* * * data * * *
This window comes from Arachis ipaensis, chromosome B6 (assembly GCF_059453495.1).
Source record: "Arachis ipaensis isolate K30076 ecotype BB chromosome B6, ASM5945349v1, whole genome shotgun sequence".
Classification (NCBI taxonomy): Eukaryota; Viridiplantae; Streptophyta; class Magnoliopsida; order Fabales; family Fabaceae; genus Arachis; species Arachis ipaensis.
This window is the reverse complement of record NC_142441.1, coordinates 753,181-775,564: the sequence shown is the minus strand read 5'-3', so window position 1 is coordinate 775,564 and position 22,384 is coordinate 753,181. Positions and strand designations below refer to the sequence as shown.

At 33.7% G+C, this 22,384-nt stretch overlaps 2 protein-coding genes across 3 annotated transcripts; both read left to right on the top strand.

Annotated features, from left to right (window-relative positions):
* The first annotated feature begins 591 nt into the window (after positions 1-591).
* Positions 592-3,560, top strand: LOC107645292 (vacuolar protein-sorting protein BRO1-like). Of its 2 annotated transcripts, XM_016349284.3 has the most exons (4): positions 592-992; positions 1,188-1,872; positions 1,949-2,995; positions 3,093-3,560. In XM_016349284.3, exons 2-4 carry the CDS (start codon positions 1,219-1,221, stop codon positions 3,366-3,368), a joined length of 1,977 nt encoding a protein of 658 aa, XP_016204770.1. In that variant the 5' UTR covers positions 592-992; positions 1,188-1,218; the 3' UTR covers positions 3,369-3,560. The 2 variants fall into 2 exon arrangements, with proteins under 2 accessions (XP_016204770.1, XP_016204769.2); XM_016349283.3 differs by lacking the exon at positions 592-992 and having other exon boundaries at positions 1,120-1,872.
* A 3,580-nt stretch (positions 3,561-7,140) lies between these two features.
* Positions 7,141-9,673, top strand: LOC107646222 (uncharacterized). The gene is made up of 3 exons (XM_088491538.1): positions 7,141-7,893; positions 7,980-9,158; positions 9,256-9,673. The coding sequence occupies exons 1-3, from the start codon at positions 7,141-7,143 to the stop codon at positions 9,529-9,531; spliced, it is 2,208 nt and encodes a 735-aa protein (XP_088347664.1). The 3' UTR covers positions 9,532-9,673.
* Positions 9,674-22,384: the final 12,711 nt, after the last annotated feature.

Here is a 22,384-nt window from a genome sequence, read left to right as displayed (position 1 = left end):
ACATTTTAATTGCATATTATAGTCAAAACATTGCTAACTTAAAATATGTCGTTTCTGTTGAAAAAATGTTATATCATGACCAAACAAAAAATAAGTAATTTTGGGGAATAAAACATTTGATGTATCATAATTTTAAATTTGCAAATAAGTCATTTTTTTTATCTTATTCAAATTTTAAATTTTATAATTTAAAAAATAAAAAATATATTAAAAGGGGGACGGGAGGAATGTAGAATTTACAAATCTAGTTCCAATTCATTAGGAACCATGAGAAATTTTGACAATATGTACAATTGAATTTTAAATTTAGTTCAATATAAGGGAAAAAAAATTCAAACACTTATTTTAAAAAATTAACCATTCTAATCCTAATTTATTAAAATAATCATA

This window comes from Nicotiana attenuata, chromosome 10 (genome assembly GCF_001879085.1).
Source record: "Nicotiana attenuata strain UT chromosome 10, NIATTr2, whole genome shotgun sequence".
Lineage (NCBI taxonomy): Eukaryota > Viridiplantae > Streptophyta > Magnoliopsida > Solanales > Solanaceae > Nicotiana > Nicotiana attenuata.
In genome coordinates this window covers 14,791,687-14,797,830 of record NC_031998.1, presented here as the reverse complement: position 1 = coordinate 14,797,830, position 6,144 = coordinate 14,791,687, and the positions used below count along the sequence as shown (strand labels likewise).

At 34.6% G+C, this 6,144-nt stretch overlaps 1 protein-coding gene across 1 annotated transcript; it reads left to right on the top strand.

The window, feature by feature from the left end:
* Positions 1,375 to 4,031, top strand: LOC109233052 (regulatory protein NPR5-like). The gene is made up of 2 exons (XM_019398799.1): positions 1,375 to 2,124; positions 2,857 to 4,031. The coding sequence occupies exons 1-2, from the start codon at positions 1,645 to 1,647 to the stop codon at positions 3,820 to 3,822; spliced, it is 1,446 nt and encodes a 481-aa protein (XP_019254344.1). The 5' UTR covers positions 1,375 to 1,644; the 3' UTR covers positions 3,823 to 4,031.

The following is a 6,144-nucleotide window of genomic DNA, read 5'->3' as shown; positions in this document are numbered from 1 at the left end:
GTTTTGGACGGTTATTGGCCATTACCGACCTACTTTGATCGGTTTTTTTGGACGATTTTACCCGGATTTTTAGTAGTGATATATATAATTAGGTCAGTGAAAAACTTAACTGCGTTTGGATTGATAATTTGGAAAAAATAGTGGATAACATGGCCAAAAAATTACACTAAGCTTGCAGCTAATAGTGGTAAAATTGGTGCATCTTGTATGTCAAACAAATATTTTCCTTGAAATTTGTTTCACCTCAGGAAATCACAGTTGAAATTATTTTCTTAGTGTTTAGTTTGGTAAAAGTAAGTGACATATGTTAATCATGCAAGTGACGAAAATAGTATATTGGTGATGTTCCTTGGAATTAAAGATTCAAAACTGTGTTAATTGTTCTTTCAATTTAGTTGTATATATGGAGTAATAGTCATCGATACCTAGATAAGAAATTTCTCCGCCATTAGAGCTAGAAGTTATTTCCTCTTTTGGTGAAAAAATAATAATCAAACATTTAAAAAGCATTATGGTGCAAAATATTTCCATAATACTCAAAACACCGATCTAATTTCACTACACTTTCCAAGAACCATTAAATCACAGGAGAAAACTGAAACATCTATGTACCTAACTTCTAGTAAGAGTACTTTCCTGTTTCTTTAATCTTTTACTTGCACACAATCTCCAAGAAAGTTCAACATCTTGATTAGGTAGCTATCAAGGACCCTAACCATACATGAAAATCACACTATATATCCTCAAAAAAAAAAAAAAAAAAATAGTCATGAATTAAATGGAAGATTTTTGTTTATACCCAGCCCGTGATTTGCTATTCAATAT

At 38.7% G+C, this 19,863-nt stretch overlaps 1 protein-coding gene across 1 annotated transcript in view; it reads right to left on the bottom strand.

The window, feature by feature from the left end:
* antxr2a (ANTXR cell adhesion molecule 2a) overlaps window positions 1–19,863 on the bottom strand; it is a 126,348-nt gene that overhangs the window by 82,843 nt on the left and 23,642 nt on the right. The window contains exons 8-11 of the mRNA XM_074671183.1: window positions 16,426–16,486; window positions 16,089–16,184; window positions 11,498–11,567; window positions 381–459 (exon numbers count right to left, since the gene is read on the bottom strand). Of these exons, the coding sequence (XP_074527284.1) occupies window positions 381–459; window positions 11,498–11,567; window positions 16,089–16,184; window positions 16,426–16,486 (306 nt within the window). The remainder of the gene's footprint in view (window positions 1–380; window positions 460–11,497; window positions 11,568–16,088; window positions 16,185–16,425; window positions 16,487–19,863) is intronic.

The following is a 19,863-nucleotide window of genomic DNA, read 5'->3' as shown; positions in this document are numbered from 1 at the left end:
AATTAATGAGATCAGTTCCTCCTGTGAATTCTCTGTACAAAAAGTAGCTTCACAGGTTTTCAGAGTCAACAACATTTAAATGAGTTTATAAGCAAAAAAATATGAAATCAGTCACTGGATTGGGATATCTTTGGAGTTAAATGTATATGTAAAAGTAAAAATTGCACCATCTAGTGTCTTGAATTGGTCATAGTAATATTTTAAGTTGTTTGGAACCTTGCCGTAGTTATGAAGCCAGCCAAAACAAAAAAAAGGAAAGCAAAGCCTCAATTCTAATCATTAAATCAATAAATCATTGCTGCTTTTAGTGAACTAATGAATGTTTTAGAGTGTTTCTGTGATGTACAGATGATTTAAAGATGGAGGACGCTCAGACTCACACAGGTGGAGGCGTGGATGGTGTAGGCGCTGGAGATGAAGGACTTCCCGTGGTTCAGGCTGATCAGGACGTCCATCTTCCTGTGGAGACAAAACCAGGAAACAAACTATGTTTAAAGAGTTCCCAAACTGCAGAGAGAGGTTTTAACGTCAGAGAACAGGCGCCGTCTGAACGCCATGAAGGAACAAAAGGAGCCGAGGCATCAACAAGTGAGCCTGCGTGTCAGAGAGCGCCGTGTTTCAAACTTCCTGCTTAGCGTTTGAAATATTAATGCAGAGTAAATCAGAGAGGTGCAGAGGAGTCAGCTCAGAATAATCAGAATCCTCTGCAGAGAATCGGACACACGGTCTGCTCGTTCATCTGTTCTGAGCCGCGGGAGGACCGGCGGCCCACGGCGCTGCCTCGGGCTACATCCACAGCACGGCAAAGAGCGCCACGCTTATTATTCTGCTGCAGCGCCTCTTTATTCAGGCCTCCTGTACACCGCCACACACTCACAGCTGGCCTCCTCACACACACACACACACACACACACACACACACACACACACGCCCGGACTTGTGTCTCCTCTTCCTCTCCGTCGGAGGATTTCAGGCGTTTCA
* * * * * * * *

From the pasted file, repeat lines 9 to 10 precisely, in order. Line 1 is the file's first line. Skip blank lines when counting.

* A 3,580-nt stretch (positions 3,561-7,140) lies between these two features.
* Positions 7,141-9,673, top strand: LOC107646222 (uncharacterized). The gene is made up of 3 exons (XM_088491538.1): positions 7,141-7,893; positions 7,980-9,158; positions 9,256-9,673. The coding sequence occupies exons 1-3, from the start codon at positions 7,141-7,143 to the stop codon at positions 9,529-9,531; spliced, it is 2,208 nt and encodes a 735-aa protein (XP_088347664.1). The 3' UTR covers positions 9,532-9,673.